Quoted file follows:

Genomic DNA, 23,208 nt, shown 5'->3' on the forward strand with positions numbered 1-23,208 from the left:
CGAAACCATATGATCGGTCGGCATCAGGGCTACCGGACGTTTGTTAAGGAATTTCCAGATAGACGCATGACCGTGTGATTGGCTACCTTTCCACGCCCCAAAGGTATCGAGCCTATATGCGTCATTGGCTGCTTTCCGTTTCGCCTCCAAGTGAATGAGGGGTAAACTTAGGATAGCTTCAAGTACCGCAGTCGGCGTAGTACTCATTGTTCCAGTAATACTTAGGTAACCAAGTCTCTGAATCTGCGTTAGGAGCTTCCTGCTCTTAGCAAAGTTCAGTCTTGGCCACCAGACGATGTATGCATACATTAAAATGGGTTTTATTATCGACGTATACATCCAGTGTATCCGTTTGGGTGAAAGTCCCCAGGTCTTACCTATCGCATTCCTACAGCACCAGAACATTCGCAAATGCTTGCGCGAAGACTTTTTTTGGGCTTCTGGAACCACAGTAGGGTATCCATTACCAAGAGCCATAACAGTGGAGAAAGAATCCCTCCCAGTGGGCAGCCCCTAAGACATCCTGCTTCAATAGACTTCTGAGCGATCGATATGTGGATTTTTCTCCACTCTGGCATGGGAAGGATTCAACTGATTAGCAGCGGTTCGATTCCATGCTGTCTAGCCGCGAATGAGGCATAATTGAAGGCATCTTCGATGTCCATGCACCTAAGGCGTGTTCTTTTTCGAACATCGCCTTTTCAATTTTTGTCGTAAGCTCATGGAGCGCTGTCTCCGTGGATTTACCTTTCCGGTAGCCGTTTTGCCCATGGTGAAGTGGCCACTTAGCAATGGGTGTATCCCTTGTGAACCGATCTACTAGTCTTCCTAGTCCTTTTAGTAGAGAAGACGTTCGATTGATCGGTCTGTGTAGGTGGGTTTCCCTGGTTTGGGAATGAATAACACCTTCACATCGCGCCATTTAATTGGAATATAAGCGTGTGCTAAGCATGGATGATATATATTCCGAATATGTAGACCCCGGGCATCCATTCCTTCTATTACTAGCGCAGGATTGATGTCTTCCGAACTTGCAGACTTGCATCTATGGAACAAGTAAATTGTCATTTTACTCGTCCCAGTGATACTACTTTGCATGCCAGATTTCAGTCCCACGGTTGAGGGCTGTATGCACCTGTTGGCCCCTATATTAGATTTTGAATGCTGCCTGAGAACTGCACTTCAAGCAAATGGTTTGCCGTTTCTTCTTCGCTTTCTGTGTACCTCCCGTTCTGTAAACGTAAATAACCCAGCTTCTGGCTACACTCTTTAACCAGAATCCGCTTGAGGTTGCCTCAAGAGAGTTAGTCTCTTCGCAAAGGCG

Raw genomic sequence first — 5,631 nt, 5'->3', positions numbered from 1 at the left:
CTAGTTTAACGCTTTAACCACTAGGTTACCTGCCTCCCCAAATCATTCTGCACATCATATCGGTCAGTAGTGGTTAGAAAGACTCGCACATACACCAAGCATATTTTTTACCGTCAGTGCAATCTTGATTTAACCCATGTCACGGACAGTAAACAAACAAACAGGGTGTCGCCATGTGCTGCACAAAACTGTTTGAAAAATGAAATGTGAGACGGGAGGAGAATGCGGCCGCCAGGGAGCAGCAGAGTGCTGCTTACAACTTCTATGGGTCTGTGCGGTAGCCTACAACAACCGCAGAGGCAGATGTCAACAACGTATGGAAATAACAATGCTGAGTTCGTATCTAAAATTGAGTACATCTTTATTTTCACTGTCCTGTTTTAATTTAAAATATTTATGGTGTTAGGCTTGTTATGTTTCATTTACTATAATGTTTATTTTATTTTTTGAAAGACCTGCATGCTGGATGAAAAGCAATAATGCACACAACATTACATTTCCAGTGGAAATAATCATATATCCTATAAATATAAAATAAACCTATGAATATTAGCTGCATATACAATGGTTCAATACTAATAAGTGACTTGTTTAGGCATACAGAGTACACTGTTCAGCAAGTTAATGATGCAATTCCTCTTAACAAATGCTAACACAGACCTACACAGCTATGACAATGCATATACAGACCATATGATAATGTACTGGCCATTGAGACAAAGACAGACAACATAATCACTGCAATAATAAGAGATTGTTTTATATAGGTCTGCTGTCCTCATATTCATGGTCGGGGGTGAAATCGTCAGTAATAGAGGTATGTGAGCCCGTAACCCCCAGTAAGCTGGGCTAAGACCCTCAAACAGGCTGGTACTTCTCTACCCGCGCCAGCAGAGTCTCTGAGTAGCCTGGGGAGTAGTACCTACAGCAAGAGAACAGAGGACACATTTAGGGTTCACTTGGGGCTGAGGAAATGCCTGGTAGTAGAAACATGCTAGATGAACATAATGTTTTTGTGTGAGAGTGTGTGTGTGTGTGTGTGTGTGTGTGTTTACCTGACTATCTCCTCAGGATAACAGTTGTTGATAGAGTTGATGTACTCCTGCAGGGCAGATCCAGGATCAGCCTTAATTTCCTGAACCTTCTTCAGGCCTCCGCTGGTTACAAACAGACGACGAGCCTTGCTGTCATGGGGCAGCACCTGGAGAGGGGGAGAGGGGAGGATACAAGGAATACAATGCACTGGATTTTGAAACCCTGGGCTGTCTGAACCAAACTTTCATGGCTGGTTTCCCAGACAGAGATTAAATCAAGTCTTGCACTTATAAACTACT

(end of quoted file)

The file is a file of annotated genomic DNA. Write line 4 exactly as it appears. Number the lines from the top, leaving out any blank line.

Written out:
CTAGTTTAACGCTTTAACCACTAGGTTACCTGCCTCCCCAAATCATTCTGCACATCATATCGGTCAGTAGTGGTTAGAAAGACTCGCACATACACCAAGCATATTTTTTACCGTCAGTGCAATCTTGATTTAACCCATGTCACGGACAGTAAACAAACAAACAGGGTGTCGCCATGTGCTGCACAAAACTGTTTGAAAAATGAAATGTGAGACGGGAGGAGAATGCGGCCGCCAGGGAGCAGCAGAGTGCTGCTTACAACTTCTATGGGTCTGTGCGGTAGCCTACAACAACCGCAGAGGCAGATGTCAACAACGTATGGAAATAACAATGCTGAGTTCGTATCTAAAATTGAGTACATCTTTATTTTCACTGTCCTGTTTTAATTTAAAATATTTATGGTGTTAGGCTTGTTATGTTTCATTTACTATAATGTTTATTTTATTTTTTGAAAGACCTGCATGCTGGATGAAAAGCAATAATGCACACAACATTACATTTCCAGTGGAAATAATCATATATCCTATAAATATAAAATAAACCTATGAATATTAGCTGCATATACAATGGTTCAATACTAATAAGTGACTTGTTTAGGCATACAGAGTACACTGTTCAGCAAGTTAATGATGCAATTCCTCTTAACAAATGCTAACACAGACCTACACAGCTATGACAATGCATATACAGACCATATGATAATGTACTGGCCATTGAGACAAAGACAGACAACATAATCACTGCAATAATAAGAGATTGTTTTATATAGGTCTGCTGTCCTCATATTCATGGTCGGGGGTGAAATCGTCAGTAATAGAGGTATGTGAGCCCGTAACCCCCAGTAAGCTGGGCTAAGACCCTCAAACAGGCTGGTACTTCTCTACCCGCGCCAGCAGAGTCTCTGAGTAGCCTGGGGAGTAGTACCTACAGCAAGAGAACAGAGGACACATTTAGGGTTCACTTGGGGCTGAGGAAATGCCTGGTAGTAGAAACATGCTAGATGAACATAATGTTTTTGTGTGAGAGTGTGTGTGTGTGTGTGTGTGTGTGTGTTTACCTGACTATCTCCTCAGGATAACAGTTGTTGATAGAGTTGATGTACTCCTGCAGGGCAGATCCAGGATCAGCCTTAATTTCCTGAACCTTCTTCAGGCCTCCGCTGGTTACAAACAGACGACGAGCCTTGCTGTCATGGGGCAGCACCTGGAGAGGGGGAGAGGGGAGGATACAAGGAATACAATGCACTGGATTTTGAAACCCTGGGCTGTCTGAACCAAACTTTCATGGCTGGTTTCCCAGACAGAGATTAAATCAAGTCTTGCACTTATAAACTACT